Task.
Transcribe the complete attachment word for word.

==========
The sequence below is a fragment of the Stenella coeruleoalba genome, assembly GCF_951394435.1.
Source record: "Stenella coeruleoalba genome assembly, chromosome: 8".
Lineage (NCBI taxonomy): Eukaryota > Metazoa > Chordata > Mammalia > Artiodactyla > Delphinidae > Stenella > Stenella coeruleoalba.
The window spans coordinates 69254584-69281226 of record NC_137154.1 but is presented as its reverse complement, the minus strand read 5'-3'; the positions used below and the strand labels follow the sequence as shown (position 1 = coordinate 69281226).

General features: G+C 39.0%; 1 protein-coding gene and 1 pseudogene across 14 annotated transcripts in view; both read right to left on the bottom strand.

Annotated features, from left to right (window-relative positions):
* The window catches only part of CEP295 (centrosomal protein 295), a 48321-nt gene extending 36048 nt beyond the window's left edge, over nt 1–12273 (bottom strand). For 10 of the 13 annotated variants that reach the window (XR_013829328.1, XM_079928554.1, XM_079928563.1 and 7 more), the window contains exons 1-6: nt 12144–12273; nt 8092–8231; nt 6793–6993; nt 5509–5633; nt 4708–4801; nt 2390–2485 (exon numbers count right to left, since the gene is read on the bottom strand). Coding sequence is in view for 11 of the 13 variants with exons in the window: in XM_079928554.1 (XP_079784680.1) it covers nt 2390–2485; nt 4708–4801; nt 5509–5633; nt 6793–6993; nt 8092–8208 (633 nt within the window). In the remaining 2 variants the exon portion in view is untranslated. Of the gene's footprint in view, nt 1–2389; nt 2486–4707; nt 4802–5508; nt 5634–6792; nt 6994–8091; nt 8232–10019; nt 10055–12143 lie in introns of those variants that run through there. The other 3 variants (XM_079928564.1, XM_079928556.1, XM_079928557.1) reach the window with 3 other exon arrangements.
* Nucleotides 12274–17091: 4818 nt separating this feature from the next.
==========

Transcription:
The sequence below is a fragment of the Stenella coeruleoalba genome, assembly GCF_951394435.1.
Source record: "Stenella coeruleoalba genome assembly, chromosome: 8".
Lineage (NCBI taxonomy): Eukaryota > Metazoa > Chordata > Mammalia > Artiodactyla > Delphinidae > Stenella > Stenella coeruleoalba.
The window spans coordinates 69254584-69281226 of record NC_137154.1 but is presented as its reverse complement, the minus strand read 5'-3'; the positions used below and the strand labels follow the sequence as shown (position 1 = coordinate 69281226).

General features: G+C 39.0%; 1 protein-coding gene and 1 pseudogene across 14 annotated transcripts in view; both read right to left on the bottom strand.

Annotated features, from left to right (window-relative positions):
* The window catches only part of CEP295 (centrosomal protein 295), a 48321-nt gene extending 36048 nt beyond the window's left edge, over nt 1–12273 (bottom strand). For 10 of the 13 annotated variants that reach the window (XR_013829328.1, XM_079928554.1, XM_079928563.1 and 7 more), the window contains exons 1-6: nt 12144–12273; nt 8092–8231; nt 6793–6993; nt 5509–5633; nt 4708–4801; nt 2390–2485 (exon numbers count right to left, since the gene is read on the bottom strand). Coding sequence is in view for 11 of the 13 variants with exons in the window: in XM_079928554.1 (XP_079784680.1) it covers nt 2390–2485; nt 4708–4801; nt 5509–5633; nt 6793–6993; nt 8092–8208 (633 nt within the window). In the remaining 2 variants the exon portion in view is untranslated. Of the gene's footprint in view, nt 1–2389; nt 2486–4707; nt 4802–5508; nt 5634–6792; nt 6994–8091; nt 8232–10019; nt 10055–12143 lie in introns of those variants that run through there. The other 3 variants (XM_079928564.1, XM_079928556.1, XM_079928557.1) reach the window with 3 other exon arrangements.
* Nucleotides 12274–17091: 4818 nt separating this feature from the next.